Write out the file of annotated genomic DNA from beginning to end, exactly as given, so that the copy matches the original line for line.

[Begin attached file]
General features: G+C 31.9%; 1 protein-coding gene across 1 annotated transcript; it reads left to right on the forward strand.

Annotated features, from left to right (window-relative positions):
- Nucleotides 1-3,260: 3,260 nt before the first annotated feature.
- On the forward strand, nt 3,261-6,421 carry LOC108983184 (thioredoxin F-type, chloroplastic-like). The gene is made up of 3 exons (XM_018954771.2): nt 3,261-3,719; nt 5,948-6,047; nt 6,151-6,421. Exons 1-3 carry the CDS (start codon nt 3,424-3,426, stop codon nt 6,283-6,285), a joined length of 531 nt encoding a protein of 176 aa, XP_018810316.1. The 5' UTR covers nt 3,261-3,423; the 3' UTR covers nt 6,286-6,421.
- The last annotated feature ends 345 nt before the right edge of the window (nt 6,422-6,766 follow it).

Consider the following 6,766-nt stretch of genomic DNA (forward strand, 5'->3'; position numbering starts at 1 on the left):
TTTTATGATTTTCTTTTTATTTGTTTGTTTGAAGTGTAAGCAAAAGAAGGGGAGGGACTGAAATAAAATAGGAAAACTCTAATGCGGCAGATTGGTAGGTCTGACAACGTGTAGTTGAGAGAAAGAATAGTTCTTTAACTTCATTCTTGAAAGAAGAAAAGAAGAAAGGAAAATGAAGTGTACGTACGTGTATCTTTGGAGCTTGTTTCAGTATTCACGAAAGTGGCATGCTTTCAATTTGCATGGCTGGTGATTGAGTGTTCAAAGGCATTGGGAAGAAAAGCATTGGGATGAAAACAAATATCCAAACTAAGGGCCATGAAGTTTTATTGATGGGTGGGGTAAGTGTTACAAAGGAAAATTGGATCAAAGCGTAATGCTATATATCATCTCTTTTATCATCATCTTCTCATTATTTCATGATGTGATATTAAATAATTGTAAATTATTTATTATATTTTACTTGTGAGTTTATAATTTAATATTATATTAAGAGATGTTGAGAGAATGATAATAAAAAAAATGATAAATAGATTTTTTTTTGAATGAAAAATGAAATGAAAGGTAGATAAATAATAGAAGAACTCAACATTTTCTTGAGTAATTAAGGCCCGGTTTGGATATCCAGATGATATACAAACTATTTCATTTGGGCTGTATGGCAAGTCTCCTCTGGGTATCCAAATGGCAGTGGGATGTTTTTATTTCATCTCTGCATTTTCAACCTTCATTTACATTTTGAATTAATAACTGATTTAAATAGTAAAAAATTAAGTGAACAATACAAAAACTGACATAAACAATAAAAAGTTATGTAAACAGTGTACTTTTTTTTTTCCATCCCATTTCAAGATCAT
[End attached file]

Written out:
General features: G+C 31.9%; 1 protein-coding gene across 1 annotated transcript; it reads left to right on the forward strand.

Annotated features, from left to right (window-relative positions):
- Nucleotides 1-3,260: 3,260 nt before the first annotated feature.
- On the forward strand, nt 3,261-6,421 carry LOC108983184 (thioredoxin F-type, chloroplastic-like). The gene is made up of 3 exons (XM_018954771.2): nt 3,261-3,719; nt 5,948-6,047; nt 6,151-6,421. Exons 1-3 carry the CDS (start codon nt 3,424-3,426, stop codon nt 6,283-6,285), a joined length of 531 nt encoding a protein of 176 aa, XP_018810316.1. The 5' UTR covers nt 3,261-3,423; the 3' UTR covers nt 6,286-6,421.
- The last annotated feature ends 345 nt before the right edge of the window (nt 6,422-6,766 follow it).

Consider the following 6,766-nt stretch of genomic DNA (forward strand, 5'->3'; position numbering starts at 1 on the left):
TTTTATGATTTTCTTTTTATTTGTTTGTTTGAAGTGTAAGCAAAAGAAGGGGAGGGACTGAAATAAAATAGGAAAACTCTAATGCGGCAGATTGGTAGGTCTGACAACGTGTAGTTGAGAGAAAGAATAGTTCTTTAACTTCATTCTTGAAAGAAGAAAAGAAGAAAGGAAAATGAAGTGTACGTACGTGTATCTTTGGAGCTTGTTTCAGTATTCACGAAAGTGGCATGCTTTCAATTTGCATGGCTGGTGATTGAGTGTTCAAAGGCATTGGGAAGAAAAGCATTGGGATGAAAACAAATATCCAAACTAAGGGCCATGAAGTTTTATTGATGGGTGGGGTAAGTGTTACAAAGGAAAATTGGATCAAAGCGTAATGCTATATATCATCTCTTTTATCATCATCTTCTCATTATTTCATGATGTGATATTAAATAATTGTAAATTATTTATTATATTTTACTTGTGAGTTTATAATTTAATATTATATTAAGAGATGTTGAGAGAATGATAATAAAAAAAATGATAAATAGATTTTTTTTTGAATGAAAAATGAAATGAAAGGTAGATAAATAATAGAAGAACTCAACATTTTCTTGAGTAATTAAGGCCCGGTTTGGATATCCAGATGATATACAAACTATTTCATTTGGGCTGTATGGCAAGTCTCCTCTGGGTATCCAAATGGCAGTGGGATGTTTTTATTTCATCTCTGCATTTTCAACCTTCATTTACATTTTGAATTAATAACTGATTTAAATAGTAAAAAATTAAGTGAACAATACAAAAACTGACATAAACAATAAAAAGTTATGTAAACAGTGTACTTTTTTTTTTCCATCCCATTTCAAGATCAT